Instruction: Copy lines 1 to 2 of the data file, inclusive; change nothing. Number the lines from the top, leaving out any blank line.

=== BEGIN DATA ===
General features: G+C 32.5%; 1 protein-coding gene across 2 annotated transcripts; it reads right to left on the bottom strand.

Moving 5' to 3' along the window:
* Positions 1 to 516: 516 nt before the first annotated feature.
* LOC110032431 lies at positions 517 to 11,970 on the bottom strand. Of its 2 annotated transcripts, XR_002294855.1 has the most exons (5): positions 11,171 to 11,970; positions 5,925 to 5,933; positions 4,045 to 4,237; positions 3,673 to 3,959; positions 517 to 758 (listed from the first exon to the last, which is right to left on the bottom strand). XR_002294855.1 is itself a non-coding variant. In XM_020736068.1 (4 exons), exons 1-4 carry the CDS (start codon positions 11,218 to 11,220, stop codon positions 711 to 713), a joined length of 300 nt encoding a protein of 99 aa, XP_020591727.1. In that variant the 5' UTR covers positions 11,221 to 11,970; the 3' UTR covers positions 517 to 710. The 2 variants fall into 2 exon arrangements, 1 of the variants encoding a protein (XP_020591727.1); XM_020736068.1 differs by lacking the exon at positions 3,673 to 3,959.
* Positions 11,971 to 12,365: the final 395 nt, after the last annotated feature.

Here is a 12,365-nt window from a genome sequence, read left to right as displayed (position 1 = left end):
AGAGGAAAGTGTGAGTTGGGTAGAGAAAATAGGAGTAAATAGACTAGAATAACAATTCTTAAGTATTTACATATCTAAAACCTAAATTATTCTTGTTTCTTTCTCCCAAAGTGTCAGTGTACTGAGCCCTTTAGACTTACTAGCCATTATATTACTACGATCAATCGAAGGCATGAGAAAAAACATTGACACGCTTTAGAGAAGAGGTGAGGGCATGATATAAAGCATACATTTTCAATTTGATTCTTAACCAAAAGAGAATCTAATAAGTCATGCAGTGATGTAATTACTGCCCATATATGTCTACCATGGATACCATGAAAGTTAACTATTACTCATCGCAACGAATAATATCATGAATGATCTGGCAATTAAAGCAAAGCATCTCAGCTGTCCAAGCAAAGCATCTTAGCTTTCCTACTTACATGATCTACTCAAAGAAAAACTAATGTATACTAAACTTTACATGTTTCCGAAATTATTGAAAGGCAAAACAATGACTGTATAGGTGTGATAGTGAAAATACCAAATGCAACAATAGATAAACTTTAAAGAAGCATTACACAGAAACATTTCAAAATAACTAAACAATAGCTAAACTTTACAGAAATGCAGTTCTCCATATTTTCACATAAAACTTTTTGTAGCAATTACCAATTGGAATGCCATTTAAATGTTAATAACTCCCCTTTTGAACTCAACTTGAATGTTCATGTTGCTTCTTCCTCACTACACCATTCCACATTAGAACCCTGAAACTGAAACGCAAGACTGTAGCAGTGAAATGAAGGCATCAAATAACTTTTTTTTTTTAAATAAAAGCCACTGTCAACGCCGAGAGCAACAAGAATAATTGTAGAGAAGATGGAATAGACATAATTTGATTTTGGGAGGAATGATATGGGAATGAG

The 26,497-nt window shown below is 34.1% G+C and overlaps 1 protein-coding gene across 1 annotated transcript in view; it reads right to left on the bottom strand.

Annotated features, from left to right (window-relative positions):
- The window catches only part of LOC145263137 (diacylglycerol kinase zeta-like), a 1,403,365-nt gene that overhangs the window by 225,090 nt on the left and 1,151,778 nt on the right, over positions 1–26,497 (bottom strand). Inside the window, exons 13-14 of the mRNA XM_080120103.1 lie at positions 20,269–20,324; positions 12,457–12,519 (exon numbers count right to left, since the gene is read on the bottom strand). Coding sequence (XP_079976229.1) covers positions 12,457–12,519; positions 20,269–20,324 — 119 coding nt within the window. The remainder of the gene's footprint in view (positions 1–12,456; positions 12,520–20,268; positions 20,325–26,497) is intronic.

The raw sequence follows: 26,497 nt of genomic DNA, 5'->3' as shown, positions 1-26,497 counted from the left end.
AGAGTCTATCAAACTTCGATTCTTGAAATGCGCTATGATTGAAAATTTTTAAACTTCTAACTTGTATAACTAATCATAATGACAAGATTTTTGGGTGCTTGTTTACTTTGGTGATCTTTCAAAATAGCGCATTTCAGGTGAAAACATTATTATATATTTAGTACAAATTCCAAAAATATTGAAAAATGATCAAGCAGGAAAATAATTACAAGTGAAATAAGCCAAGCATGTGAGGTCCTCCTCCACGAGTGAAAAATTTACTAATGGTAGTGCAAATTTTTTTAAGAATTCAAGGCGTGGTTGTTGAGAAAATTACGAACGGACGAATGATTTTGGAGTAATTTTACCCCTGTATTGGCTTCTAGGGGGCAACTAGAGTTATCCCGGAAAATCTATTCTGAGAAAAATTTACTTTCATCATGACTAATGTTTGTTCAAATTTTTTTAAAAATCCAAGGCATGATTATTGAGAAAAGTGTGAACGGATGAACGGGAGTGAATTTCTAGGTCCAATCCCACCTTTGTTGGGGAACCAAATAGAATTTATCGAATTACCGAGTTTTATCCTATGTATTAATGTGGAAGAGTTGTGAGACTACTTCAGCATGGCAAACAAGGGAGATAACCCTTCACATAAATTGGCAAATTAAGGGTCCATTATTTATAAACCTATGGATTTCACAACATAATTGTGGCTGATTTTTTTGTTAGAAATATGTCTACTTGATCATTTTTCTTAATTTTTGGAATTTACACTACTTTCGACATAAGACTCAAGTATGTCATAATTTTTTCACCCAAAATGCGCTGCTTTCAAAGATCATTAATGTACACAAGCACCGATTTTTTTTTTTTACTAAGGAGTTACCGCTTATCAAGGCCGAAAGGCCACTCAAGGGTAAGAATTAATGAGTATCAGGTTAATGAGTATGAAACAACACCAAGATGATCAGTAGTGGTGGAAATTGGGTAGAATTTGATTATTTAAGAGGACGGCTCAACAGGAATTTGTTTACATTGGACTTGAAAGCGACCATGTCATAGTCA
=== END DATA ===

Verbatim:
General features: G+C 32.5%; 1 protein-coding gene across 2 annotated transcripts; it reads right to left on the bottom strand.

Moving 5' to 3' along the window: